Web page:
The other day I got word that New Jersey’s Night Birds, will be making their triumphant return to the West Coast in May and, as you might have guessed, I am STOKED for it.  I’ve been a huge fan of the band since randomly catching them play down in San Pedro two years ago with Toys That Kill and have been avidly following them and picking up copies of everything they’ve released since.

For those unfamiliar, Night Birds play a style of punk rock rooted in a distinct blend of early, Southern California hardcore, with hints of early surf rock and roll, think The Adolescents if Dick Dale had been invited to play lead guitar.  Though their sound can trace much of it’s influence from the past, Night Birds bring these vintage styles into the present with splashes of modern pop punk influence and the explosiveness of the hardcore from their East Coast home.  What arises from these blends of style is one of the most powerful bands in the current punk rock scene, able to deliver some of the most fiery, charged tunes around, both in the studio, and outside of it.  In addition to their hard charging sounds, the band also mixes in some of the wittiest, cynical, radical lyrics into their songs that cover everything from global warming to, as the above song exemplifies, professional wrestling.

In the punk rock world, it doesn’t get a whole lot better than Night Birds and folks on the Pacific Coast should not miss this opportunity to catch them in all of their glory.  If you live in LA, I’ll see you at East 7th St. in May, it’s gonna be a riot.

More information on Night Birds can be found at their Facebook.  Copies of many of their releases are available at Grave Mistake Records.  Anybody out on the West Coast that wants to catch them when they come through in May, their dates and event info can be found here.

ArtistNight Birds
TitleMaimed for the Masses
AlbumMaimed for the Masses
Album Art

It was with great sadness that I woke up this morning and read that Dave Brokie aka Oderus Urungus had passed away in Virginia.  He and his band Gwar have been longtime favorites of mine, and my memories of them and their music are some of the strongest I have of any artists.

I got introduced to Gwar, probably the same way most people my age in the ’90s got introduced to Gwar; through Beavis And Butthead.  Gwar was one of the bands that the pair of animated morons worshiped, and, if you ever played the Sega Genesis or SNES Beavis And Butthead games, then you know that the whole purpose of the games was to get to see Gwar.

Around 1998, I picked up my first Gwar CD, their seminal, Scumdogs Of The Universe, and was entranced by their crude, tasteless humor, and crushing, brutal riffs and tunes.  However, it wasn’t until 2001 or 2002 that I actually got to see the band live, and that’s where my mind truly got blown.

I’d heard all of the stories about the band’s live sets and all of the mayhem and fake blood that came with them. Still, nothing could’ve prepared me for my first Gwar show.  The concert was at The Phoenix Theatre in Petaluma, CA and the first thing I noticed upon walking into the venue was that anything that could soak up liquid was covered in black plastic tarps.  The Phoenix’s giant curtains were covered all the way up to the rafters, and both the monitor board and front of house had little enclosures set up over them as well.  There was also a lot of gear on stage, but it was obscured by draping so as to keep everything about Gwar’s set a secret until they went on.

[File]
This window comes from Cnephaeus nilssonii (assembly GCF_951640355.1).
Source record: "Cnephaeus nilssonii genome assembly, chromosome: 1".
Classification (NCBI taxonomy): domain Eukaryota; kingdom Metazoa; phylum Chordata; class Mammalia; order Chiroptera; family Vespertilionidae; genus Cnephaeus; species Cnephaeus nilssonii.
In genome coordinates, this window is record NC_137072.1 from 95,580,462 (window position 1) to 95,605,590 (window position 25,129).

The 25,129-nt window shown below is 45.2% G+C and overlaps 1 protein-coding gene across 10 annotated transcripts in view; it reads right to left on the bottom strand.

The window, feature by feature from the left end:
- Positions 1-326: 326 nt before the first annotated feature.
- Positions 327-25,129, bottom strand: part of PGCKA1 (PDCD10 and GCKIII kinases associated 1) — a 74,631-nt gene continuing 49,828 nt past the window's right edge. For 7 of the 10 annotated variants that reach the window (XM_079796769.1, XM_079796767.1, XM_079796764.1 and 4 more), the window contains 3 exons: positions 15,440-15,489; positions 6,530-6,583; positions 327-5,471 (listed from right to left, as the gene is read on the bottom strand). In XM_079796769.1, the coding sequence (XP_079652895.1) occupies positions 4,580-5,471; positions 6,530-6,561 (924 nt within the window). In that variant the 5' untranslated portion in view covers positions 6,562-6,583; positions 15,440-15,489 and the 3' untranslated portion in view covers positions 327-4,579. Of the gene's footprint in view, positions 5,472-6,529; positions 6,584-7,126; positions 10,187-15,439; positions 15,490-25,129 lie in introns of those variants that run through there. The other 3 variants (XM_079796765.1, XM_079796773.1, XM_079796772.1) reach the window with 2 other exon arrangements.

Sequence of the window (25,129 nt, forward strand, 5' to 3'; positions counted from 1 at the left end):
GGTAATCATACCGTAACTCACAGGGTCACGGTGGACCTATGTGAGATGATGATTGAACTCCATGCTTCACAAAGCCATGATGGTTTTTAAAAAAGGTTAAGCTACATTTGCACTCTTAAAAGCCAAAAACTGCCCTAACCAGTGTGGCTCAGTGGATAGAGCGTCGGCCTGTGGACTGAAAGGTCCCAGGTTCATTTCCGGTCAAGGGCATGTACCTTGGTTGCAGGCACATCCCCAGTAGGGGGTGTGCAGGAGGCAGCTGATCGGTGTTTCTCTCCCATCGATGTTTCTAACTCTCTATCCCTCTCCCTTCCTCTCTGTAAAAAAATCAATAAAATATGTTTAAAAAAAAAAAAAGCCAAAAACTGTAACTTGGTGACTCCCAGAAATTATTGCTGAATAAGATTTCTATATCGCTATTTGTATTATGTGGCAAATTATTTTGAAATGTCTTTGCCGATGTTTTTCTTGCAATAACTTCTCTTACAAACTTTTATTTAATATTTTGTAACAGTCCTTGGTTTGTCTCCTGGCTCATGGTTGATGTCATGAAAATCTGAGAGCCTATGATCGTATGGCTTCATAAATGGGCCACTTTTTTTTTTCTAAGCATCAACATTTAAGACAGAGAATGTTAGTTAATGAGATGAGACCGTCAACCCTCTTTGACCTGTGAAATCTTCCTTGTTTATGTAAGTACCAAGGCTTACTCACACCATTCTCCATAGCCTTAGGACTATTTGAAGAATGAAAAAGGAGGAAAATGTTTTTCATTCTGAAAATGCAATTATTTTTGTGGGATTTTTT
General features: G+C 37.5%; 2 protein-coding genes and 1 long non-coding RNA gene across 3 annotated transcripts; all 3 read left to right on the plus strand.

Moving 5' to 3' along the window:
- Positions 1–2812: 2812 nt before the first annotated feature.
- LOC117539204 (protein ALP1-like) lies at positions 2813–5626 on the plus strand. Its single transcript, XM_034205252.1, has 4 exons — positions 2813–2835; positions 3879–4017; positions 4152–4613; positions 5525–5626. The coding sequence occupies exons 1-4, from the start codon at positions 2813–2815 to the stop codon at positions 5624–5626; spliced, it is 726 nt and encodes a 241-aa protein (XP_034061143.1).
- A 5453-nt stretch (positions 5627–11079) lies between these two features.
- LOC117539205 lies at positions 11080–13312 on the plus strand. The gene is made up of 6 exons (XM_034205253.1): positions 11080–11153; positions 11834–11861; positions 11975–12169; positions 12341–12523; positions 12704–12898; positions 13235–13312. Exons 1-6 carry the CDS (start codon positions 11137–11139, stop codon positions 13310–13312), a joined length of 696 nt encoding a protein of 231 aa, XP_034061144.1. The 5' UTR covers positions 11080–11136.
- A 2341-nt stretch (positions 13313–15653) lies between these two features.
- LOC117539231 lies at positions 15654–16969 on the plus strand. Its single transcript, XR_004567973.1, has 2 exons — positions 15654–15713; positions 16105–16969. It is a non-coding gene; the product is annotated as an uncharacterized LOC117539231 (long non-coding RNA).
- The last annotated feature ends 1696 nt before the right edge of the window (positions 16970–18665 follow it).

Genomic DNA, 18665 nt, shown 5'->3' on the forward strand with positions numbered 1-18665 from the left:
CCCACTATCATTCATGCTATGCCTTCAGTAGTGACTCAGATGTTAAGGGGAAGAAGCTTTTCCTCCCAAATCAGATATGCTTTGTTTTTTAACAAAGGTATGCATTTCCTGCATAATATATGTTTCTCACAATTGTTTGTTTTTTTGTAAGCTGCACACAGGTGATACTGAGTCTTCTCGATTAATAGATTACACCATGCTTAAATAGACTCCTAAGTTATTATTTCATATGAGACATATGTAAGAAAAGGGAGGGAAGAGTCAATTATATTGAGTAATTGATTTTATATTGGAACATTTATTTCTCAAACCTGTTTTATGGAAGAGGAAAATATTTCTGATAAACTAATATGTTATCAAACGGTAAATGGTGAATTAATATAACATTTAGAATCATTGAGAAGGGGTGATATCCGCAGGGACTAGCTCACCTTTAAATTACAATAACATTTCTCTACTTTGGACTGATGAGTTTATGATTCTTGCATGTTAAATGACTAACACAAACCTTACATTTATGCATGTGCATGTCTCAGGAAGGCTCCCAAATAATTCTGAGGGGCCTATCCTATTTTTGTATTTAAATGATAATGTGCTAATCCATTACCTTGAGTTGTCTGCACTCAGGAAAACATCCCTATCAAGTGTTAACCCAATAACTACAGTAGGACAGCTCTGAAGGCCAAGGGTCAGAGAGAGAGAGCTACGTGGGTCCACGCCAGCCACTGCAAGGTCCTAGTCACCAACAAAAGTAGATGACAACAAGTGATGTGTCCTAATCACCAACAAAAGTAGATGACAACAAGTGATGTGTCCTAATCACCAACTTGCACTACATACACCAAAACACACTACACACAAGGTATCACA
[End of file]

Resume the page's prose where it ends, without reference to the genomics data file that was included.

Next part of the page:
As the night rolled on, my friends and I watched two gnarly metal bands open up the show, one of them being Dying Fetus who were amazing.  Then, it was time for Gwar.  The draping was pulled off of all of the gear, and finally, the true extent of Gwar’s set up was revealed.  The stage looked like a wasteland of human remains, guitar amplifiers, and drums.  and when the band finally came out, it was everything I could have hoped it would be and more.  They raged through a set of ferocious, riff based metal with hints of punk rock mixed in, all the while decapitating various pop culture figures like Mike Tyson, Paris Hilton, then President George W. Bush, and Osama Bin Laden.  Their costuming, to this day, is something I’ve been in awe of and how they managed to play so hard while covered in so much stuff boggles my mind.  The finale of their performance was the entire band doing battle with a giant (10 or 12 feet tall) Tyrannosaurus Rex named Gor-Gor.  I left the show caked head to toe in fake blood with a huge smile on face; I was elated.

From that point on, I would sing the praises of Gwar and tell folks that they were easily, the best $20 concert you could ever attend in your life.  I got to see them twice and consider it to be two of the best investments of my money I’ve made.

The above tune “Happy Death-Day” comes from the band’s 2001 release, Violence Has Arrived, and seems somehow appropriate.  Dave built his career on reveling in dark humor, so why not send him out with this one that’s about as dark and ridiculous as it gets.

Rest easy Dave, and thank you so much for all of the good music, art, and memories.

TitleHappy Death-Day
AlbumViolence Has Arrived